Disturbed by Violet's academic downturn, the head of the nursing program suggested she change her major. Elder Crawford, however, wasn't sure that was a good idea. He asked Violet to clarify her goals. "I told him I wanted to be a nurse," she says. "So he sent me to Atlantic Union College for the two-year RN degree."
After graduating in 1962, Violet worked in Massachusetts until 1965 when friends suggested she move to California. She didn't stay long. Eager to continue her education, she transferred to Walla Walla College (now University) in Washington State. Following her graduation from that school with a B.S. degree in 1973, she accepted a nursing position at Loma Linda University Medical Center and worked for five years.
However, when a supervisor suggested she move to the night shift, Violet hesitated. "I didn't like that," she recalls. "A good friend helped me get a job at St. Bernardine Medical Center in San Bernardino, so I took it. I worked there on the psychiatric unit for 15 years."
After retiring in 1995, she went to work at a satellite psychiatric facility of Corona Regional Medical Center in San Bernardino for another five years. Finally, in 2000—41 years after she arrived in America—Violet retired for good.
She is anything but idle these days. The board of Loma Linda University Church asked Violet to serve as an elder in 1998, and she's been doing it ever since. She also serves the Adventist congregation as a deacon and greeter. That last position is perfectly suited to her outgoing personality and love for people. In her spare time, she raises plants—cacti and Sego palms are her favorites—and loves to travel. She has made numerous trips to Hungary, Romania, and other parts of Europe, and stays in touch with friends through Facebook, Skype, and e-mail.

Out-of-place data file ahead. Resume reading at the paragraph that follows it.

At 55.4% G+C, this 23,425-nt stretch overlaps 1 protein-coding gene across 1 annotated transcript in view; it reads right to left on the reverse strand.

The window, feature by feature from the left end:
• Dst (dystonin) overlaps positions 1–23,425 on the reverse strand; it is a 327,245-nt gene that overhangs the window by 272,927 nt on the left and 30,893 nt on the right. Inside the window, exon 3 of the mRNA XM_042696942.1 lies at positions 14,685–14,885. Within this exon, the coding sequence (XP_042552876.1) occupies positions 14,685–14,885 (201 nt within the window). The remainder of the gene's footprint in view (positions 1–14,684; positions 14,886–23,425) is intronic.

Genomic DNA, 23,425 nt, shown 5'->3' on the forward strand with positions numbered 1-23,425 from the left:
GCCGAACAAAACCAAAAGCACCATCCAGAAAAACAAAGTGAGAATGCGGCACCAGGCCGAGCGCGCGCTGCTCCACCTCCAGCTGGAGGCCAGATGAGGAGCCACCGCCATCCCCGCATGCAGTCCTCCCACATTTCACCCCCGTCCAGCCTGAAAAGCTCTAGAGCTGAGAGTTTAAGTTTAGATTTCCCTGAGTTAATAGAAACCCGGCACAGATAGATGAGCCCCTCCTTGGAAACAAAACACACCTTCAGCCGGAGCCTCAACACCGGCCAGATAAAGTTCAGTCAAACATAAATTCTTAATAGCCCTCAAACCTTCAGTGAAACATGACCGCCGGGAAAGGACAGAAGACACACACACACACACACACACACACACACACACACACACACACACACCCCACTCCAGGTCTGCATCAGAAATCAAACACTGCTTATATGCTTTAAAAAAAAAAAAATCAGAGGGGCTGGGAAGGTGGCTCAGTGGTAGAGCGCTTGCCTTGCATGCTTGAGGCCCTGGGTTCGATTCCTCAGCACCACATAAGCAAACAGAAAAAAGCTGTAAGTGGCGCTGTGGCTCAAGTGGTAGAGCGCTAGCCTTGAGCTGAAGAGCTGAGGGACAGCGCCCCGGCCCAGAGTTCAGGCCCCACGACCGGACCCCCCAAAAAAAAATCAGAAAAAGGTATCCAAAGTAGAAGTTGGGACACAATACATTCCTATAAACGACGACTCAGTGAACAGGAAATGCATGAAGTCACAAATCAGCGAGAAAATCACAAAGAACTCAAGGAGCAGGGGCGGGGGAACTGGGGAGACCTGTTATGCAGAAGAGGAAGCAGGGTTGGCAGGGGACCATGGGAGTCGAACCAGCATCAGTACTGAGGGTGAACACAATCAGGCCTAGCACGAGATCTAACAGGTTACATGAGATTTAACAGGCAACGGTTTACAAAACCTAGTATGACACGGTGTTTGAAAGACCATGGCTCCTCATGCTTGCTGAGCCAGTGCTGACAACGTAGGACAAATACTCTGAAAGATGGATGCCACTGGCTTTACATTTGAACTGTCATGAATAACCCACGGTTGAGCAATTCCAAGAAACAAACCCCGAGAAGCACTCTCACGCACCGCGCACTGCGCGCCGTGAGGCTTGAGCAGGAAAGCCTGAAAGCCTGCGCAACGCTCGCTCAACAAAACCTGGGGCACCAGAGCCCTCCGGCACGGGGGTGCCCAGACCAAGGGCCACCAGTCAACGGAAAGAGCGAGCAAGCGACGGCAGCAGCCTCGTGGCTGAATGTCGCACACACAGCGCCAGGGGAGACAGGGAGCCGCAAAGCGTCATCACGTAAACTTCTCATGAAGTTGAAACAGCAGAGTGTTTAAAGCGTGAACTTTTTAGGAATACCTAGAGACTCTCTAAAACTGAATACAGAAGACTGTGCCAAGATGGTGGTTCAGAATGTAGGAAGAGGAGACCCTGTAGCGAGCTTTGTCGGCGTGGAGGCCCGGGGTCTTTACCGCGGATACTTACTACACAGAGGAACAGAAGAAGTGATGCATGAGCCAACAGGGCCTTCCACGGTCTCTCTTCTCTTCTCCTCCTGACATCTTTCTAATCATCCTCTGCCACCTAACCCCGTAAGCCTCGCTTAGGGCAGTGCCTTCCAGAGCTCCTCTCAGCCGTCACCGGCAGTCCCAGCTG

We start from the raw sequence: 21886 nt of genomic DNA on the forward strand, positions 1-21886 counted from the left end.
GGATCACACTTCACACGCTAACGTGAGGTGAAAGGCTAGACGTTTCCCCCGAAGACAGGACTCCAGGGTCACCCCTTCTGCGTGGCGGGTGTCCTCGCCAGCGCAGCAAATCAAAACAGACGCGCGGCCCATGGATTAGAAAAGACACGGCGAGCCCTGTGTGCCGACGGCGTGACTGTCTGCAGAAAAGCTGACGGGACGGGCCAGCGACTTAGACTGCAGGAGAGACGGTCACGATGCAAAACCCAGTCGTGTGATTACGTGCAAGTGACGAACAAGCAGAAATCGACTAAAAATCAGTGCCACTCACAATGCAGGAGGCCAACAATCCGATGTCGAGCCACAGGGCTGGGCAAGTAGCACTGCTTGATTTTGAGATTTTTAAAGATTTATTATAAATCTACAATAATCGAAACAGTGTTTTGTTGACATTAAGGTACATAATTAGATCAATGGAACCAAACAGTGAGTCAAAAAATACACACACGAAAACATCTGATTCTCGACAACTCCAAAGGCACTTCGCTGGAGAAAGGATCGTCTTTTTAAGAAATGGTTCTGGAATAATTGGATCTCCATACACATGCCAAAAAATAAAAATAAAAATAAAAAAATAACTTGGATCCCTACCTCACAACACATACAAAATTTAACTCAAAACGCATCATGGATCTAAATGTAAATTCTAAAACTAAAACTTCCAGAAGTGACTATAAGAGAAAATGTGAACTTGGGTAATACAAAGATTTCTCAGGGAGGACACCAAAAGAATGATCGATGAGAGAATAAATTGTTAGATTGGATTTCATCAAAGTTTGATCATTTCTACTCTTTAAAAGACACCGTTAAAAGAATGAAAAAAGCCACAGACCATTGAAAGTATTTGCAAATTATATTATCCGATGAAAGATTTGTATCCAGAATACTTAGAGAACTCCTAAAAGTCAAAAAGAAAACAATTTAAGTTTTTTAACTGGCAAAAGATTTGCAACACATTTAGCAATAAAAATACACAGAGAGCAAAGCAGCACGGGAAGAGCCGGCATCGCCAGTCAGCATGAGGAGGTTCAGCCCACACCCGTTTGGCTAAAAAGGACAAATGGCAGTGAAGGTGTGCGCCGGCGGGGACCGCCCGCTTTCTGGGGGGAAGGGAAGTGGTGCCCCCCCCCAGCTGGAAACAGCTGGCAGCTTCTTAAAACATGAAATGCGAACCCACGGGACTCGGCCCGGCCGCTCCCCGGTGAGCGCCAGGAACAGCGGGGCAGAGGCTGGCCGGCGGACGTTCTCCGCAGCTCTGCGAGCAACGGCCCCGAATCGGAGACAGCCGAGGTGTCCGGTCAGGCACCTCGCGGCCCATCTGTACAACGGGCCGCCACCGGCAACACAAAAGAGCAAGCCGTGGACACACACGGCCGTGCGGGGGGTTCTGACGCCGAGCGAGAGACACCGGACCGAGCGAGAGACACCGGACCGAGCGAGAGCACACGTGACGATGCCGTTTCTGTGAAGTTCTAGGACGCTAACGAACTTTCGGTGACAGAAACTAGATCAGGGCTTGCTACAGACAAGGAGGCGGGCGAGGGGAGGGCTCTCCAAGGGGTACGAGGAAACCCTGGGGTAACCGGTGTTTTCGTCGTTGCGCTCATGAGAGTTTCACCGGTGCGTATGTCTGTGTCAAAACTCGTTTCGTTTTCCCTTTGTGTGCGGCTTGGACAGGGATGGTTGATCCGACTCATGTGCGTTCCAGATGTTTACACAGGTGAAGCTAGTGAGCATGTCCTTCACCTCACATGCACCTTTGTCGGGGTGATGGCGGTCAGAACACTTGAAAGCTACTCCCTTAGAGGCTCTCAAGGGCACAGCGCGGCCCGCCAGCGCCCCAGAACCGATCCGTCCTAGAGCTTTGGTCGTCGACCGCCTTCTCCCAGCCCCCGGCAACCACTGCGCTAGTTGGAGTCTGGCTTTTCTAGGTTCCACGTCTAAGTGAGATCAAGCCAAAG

Violet is proud of being included in Who's Who of American Women and Who's Who in America as well as of her service to Rotary International. "I was a Harris Fellow in Rotary," she notes. The Paul Harris Fellow honor denotes an individual who has donated a significant amount to one of three or more designated Rotary programs.
Over the years, Violet made several gifts to Loma Linda University Children's Hospital before deciding to establish a charitable remainder trust with Loma Linda University Health.
"I feel good knowing that after I'm gone, the money I worked for will enhance the education of others," she says.
In addition to benefiting Loma Linda University Health, the trust enables Violet to avoid capital gains taxes and receive a tax deduction. Furthermore, the asset is removed from her estate. But in the true spirit of philanthropy, Violet is not primarily concerned with how the trust benefits her.
"Except for the gold in my teeth, I can't take it with me," she grins. "I came to America with $10 in my pocket. Really, truly, I always felt I was helped. I need to return what God blessed me with.
"For me," she concludes, "it's all about the satisfaction of giving to help others."
For further information about exploring planned gift options, such as establishing a charitable remainder trust, please contact the Office of Planned Giving at 909-558-4553 or visit firstname.lastname@example.org.